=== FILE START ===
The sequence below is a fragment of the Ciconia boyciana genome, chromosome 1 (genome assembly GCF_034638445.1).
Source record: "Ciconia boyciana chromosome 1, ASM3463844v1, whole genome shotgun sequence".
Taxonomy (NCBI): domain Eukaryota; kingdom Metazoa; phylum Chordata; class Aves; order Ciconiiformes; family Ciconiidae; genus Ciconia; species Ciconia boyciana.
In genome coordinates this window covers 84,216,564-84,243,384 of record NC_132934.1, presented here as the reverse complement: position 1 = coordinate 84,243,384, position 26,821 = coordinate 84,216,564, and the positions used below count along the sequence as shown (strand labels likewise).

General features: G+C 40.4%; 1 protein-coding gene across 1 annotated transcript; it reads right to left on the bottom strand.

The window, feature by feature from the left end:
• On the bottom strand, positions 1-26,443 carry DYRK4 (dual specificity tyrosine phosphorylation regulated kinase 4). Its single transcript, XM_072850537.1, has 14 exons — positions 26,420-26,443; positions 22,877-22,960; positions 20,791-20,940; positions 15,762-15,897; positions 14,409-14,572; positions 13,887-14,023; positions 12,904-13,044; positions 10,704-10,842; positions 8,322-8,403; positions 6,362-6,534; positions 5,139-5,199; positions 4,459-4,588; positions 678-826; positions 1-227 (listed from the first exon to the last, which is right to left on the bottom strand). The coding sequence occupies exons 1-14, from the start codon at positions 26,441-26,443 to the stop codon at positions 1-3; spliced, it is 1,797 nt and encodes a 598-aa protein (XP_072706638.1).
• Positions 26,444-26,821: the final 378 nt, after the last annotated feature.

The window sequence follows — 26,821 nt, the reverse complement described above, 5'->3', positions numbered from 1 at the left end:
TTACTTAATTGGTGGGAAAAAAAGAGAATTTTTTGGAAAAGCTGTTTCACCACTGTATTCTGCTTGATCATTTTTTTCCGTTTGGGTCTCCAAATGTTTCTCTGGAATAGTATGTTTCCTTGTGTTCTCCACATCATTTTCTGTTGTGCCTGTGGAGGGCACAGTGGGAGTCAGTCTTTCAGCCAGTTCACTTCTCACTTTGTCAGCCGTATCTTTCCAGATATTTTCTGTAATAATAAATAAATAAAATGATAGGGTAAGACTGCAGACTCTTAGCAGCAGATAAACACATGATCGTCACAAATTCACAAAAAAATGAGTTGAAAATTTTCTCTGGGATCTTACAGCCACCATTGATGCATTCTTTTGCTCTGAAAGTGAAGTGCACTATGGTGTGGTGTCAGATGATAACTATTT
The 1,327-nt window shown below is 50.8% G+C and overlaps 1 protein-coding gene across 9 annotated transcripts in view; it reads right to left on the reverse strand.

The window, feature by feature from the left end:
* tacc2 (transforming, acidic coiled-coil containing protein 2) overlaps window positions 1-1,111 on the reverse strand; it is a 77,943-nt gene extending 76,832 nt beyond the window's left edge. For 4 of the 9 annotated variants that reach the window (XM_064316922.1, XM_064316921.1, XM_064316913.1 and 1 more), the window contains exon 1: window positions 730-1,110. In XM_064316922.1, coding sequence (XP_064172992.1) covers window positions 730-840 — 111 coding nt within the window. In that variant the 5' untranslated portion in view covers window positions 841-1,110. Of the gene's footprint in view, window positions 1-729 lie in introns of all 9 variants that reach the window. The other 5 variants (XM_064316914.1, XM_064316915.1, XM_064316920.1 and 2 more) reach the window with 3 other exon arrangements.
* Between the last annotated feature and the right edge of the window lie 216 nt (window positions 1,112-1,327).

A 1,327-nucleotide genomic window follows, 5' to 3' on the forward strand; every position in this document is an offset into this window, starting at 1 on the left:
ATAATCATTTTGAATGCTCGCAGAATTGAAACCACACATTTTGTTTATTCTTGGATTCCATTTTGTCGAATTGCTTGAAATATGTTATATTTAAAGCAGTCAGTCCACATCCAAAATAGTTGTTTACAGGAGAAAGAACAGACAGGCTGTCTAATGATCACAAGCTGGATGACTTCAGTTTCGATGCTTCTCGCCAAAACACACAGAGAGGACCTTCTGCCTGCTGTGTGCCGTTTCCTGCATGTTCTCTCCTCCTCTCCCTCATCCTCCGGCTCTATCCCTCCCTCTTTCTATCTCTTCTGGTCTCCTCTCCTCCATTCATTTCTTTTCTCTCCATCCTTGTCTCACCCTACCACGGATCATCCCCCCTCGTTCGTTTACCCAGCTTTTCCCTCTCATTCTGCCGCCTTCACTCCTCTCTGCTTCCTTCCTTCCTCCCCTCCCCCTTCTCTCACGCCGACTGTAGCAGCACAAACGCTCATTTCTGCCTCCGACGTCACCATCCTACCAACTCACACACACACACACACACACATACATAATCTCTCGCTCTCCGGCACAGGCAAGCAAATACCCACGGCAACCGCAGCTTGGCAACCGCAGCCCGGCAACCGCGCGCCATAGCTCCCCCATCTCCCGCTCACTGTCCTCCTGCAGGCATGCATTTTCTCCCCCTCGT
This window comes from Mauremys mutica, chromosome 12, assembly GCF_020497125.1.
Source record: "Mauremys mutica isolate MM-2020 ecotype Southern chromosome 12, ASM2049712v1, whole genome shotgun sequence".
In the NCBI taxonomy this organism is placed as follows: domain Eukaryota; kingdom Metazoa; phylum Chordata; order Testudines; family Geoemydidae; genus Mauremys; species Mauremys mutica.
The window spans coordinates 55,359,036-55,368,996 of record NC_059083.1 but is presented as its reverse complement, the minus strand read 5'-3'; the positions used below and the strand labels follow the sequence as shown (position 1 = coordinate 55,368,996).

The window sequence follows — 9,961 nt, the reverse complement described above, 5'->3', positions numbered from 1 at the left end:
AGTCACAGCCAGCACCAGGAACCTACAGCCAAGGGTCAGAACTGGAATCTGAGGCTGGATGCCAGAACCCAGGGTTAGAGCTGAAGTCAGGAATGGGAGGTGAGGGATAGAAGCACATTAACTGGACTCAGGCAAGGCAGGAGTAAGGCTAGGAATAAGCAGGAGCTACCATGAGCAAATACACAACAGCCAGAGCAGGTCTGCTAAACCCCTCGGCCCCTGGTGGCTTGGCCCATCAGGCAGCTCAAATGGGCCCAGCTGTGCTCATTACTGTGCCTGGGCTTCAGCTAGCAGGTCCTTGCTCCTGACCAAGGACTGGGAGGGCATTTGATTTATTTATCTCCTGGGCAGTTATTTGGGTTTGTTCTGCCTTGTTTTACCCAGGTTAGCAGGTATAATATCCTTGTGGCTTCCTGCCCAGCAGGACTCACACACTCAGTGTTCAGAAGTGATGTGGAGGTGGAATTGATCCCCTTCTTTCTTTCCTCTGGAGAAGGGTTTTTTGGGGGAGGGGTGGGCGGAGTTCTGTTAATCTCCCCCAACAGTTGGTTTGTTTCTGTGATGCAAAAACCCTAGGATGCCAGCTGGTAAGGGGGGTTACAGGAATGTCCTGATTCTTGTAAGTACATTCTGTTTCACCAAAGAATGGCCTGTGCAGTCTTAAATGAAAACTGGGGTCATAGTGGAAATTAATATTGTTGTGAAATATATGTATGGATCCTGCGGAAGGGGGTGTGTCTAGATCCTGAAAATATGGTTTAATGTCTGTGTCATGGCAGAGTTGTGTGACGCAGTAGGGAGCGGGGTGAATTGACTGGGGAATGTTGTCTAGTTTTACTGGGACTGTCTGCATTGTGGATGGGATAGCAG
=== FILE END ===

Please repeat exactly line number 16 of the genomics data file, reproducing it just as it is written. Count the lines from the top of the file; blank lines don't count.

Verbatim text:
ATAATCATTTTGAATGCTCGCAGAATTGAAACCACACATTTTGTTTATTCTTGGATTCCATTTTGTCGAATTGCTTGAAATATGTTATATTTAAAGCAGTCAGTCCACATCCAAAATAGTTGTTTACAGGAGAAAGAACAGACAGGCTGTCTAATGATCACAAGCTGGATGACTTCAGTTTCGATGCTTCTCGCCAAAACACACAGAGAGGACCTTCTGCCTGCTGTGTGCCGTTTCCTGCATGTTCTCTCCTCCTCTCCCTCATCCTCCGGCTCTATCCCTCCCTCTTTCTATCTCTTCTGGTCTCCTCTCCTCCATTCATTTCTTTTCTCTCCATCCTTGTCTCACCCTACCACGGATCATCCCCCCTCGTTCGTTTACCCAGCTTTTCCCTCTCATTCTGCCGCCTTCACTCCTCTCTGCTTCCTTCCTTCCTCCCCTCCCCCTTCTCTCACGCCGACTGTAGCAGCACAAACGCTCATTTCTGCCTCCGACGTCACCATCCTACCAACTCACACACACACACACACACACATACATAATCTCTCGCTCTCCGGCACAGGCAAGCAAATACCCACGGCAACCGCAGCTTGGCAACCGCAGCCCGGCAACCGCGCGCCATAGCTCCCCCATCTCCCGCTCACTGTCCTCCTGCAGGCATGCATTTTCTCCCCCTCGT